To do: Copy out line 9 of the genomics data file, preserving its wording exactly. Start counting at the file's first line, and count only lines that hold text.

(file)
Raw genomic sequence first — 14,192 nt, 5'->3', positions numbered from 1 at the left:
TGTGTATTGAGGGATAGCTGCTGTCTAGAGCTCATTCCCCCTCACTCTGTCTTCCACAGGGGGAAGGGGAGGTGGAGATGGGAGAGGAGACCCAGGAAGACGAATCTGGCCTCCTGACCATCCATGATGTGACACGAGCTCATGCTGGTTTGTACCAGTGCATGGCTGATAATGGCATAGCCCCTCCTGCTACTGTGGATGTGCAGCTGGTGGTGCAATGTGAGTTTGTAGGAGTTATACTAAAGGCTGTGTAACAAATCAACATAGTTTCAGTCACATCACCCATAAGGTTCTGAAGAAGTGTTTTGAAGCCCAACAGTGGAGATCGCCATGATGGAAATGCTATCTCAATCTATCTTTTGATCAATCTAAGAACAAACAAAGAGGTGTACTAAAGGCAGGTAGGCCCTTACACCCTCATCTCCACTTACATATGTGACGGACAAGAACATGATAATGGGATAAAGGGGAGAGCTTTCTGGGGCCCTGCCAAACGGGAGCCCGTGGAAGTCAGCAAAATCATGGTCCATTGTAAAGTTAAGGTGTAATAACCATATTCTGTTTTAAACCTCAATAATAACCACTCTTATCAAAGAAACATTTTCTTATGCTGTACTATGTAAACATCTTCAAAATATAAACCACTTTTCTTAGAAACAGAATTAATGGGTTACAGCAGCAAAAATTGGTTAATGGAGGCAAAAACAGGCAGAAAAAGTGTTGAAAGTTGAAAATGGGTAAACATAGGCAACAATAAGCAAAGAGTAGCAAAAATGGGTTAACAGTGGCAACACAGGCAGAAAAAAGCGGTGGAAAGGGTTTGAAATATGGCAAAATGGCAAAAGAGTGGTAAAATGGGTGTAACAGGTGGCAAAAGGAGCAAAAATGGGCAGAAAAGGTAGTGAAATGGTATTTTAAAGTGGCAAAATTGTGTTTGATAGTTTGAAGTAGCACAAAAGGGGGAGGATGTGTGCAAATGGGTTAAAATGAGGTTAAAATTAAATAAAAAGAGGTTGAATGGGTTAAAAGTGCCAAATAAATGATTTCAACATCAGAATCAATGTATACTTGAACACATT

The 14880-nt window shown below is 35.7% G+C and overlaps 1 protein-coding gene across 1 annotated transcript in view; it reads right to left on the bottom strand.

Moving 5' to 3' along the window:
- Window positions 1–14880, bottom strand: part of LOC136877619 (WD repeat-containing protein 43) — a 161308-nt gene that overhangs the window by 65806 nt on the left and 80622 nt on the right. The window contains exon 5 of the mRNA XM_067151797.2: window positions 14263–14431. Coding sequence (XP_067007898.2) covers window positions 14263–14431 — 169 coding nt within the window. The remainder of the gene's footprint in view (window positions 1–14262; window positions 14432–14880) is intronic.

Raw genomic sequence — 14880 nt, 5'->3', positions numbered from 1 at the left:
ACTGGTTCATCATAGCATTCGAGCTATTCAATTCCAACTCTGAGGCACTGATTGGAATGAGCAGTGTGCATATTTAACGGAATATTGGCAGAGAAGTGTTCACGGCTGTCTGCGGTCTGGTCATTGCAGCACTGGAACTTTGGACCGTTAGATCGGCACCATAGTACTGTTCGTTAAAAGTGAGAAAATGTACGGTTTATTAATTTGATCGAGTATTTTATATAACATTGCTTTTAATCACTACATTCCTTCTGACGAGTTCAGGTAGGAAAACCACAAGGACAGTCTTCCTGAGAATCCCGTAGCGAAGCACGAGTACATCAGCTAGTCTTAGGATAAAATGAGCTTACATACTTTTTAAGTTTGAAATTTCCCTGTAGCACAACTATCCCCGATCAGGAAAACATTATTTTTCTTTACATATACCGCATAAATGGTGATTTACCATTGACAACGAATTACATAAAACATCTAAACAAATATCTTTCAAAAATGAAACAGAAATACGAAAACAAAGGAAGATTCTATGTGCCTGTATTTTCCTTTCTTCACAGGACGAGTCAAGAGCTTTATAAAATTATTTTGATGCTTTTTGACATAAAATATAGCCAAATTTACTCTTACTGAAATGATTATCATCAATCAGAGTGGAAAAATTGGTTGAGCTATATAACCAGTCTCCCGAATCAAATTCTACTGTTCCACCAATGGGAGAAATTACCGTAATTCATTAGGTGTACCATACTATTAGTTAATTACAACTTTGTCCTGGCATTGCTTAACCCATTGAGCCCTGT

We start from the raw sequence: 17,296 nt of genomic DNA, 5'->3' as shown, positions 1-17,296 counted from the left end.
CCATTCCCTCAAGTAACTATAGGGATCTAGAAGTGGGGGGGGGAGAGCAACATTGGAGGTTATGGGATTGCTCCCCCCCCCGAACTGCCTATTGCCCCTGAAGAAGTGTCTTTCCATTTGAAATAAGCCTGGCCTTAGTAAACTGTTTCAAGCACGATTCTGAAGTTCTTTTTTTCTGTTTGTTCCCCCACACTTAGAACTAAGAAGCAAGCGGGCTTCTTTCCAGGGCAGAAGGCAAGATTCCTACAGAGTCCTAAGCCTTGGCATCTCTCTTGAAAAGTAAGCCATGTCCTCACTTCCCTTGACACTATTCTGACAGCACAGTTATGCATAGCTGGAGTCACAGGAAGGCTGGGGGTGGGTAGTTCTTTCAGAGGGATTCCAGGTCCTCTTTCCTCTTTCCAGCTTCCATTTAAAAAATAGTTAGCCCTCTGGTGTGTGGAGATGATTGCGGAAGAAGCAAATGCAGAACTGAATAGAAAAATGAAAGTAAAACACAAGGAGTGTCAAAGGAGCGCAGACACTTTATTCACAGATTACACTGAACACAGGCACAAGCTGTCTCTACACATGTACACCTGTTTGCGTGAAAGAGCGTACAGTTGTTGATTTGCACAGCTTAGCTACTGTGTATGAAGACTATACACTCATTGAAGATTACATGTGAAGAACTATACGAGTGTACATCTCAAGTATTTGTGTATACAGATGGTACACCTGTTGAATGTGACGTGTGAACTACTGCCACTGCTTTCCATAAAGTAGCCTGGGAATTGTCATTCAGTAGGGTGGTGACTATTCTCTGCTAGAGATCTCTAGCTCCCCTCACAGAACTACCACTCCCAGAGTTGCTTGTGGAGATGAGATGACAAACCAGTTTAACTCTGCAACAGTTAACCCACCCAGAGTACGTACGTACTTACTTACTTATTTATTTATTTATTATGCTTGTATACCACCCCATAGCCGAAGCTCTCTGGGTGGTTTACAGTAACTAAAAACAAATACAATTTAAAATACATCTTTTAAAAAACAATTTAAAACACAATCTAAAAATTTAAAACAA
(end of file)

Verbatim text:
CCATTCCCTCAAGTAACTATAGGGATCTAGAAGTGGGGGGGGGAGAGCAACATTGGAGGTTATGGGATTGCTCCCCCCCCCGAACTGCCTATTGCCCCTGAAGAAGTGTCTTTCCATTTGAAATAAGCCTGGCCTTAGTAAACTGTTTCAAGCACGATTCTGAAGTTCTTTTTTTCTGTTTGTTCCCCCACACTTAGAACTAAGAAGCAAGCGGGCTTCTTTCCAGGGCAGAAGGCAAGATTCCTACAGAGTCCTAAGCCTTGGCATCTCTCTTGAAAAGTAAGCCATGTCCTCACTTCCCTTGACACTATTCTGACAGCACAGTTATGCATAGCTGGAGTCACAGGAAGGCTGGGGGTGGGTAGTTCTTTCAGAGGGATTCCAGGTCCTCTTTCCTCTTTCCAGCTTCCATTTAAAAAATAGTTAGCCCTCTGGTGTGTGGAGATGATTGCGGAAGAAGCAAATGCAGAACTGAATAGAAAAATGAAAGTAAAACACAAGGAGTGTCAAAGGAGCGCAGACACTTTATTCACAGATTACACTGAACACAGGCACAAGCTGTCTCTACACATGTACACCTGTTTGCGTGAAAGAGCGTACAGTTGTTGATTTGCACAGCTTAGCTACTGTGTATGAAGACTATACACTCATTGAAGATTACATGTGAAGAACTATACGAGTGTACATCTCAAGTATTTGTGTATACAGATGGTACACCTGTTGAATGTGACGTGTGAACTACTGCCACTGCTTTCCATAAAGTAGCCTGGGAATTGTCATTCAGTAGGGTGGTGACTATTCTCTGCTAGAGATCTCTAGCTCCCCTCACAGAACTACCACTCCCAGAGTTGCTTGTGGAGATGAGATGACAAACCAGTTTAACTCTGCAACAGTTAACCCACCCAGAGTACGTACGTACTTACTTACTTATTTATTTATTTATTATGCTTGTATACCACCCCATAGCCGAAGCTCTCTGGGTGGTTTACAGTAACTAAAAACAAATACAATTTAAAATACATCTTTTAAAAAACAATTTAAAACACAATCTAAAAATTTAAAACAA